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RE: [mythsoc] The New Yorker: The Critics: Books

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  • Elizabeth Apgar Triano
    PS Sorry, forgot to add... he lived until 1957? Wow. That seems so recent. I wasn t born yet, but I bet a lot of other list members were. Elizabeth Apgar
    Message 1 of 7 , Dec 2, 2004
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      PS Sorry, forgot to add... he lived until 1957? Wow. That seems so
      recent. I wasn't born yet, but I bet a lot of other list members were.

      Elizabeth Apgar Triano
      lizziewriter@...
      amor vincit omnia
      www.lizziewriter.com
      www.danburymineralogicalsociety.org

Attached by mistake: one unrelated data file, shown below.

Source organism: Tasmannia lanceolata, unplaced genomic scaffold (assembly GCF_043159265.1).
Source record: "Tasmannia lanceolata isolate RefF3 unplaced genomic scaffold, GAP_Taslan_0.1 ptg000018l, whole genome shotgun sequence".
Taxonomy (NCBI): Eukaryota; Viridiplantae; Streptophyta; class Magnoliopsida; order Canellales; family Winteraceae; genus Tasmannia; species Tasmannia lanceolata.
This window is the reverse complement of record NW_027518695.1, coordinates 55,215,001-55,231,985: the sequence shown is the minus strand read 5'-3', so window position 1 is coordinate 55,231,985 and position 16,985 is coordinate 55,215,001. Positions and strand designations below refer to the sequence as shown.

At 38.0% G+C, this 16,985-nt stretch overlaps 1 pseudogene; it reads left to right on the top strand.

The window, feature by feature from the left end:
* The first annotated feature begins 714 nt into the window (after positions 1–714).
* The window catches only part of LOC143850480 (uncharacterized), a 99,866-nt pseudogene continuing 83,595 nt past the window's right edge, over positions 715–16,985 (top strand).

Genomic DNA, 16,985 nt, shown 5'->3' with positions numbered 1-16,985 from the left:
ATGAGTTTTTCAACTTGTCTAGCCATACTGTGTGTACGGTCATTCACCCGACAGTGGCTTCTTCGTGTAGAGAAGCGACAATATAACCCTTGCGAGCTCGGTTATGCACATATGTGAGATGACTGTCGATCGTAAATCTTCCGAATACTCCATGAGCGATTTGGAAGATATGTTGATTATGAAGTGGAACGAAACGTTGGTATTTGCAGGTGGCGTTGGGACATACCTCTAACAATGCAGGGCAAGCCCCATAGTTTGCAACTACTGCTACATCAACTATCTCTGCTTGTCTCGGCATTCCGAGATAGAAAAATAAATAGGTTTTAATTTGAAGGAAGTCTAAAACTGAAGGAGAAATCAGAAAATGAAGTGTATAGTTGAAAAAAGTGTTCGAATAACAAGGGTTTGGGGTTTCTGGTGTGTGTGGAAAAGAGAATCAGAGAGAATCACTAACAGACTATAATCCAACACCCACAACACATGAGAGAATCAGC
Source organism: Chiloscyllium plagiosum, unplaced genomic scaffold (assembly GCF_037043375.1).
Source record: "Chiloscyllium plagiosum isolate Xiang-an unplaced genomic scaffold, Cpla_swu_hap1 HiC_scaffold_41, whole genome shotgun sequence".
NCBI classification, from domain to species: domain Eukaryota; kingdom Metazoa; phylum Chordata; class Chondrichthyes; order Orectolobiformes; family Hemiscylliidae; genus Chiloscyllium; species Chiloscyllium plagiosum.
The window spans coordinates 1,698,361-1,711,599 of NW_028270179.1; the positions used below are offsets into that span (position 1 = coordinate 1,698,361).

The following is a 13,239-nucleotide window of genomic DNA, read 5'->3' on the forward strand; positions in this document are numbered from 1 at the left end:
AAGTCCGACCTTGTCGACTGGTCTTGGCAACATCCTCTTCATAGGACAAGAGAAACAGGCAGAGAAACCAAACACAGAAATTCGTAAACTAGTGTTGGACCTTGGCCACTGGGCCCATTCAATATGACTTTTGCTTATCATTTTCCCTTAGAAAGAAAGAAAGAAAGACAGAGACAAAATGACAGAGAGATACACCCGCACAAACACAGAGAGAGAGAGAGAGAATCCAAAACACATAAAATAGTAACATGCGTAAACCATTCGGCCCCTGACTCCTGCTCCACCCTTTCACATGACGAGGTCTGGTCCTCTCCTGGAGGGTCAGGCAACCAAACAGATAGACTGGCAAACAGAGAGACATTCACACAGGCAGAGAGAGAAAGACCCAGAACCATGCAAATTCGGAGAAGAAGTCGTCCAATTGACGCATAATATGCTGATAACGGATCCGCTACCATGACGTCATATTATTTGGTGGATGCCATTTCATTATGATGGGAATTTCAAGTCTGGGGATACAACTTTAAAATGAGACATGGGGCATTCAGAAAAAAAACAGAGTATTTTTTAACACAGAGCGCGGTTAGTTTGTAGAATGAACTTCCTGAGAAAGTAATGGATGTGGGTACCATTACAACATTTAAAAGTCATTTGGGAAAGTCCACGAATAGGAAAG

> [Original Message]
      > From: Stolzi <Stolzi@...>
      > To: Mythopoeic Society <mythsoc@yahoogroups.com>
      > Date: 12/2/2004 10:56:18 AM
      > Subject: [mythsoc] The New Yorker: The Critics: Books
      >
      >
      > Came across a link to this essay on Dunsany, by one Laura Miller:
      >
      > http://www.newyorker.com/critics/books/?041206crbo_books1
      >
      > Diamond Proudbrook
      >
      >
      >
      >
      > The Mythopoeic Society website http://www.mythsoc.org
      > Yahoo! Groups Links
      >
      >
      >
      >
      >
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      >
    • Elizabeth Apgar Triano
      I thought this bit was especially provocative:
      Message 2 of 7 , Dec 2, 2004
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        I thought this bit was especially provocative:


        << Dunsany�s first book, �The Gods of Pega�na� (included in its entirety in
        the Penguin volume), related the cosmogony of the imaginary island nation
        of Pega�na in a prose style that mimics the archaic cadences of the Bible.
        This imitation is so persuasive that few have noticed how little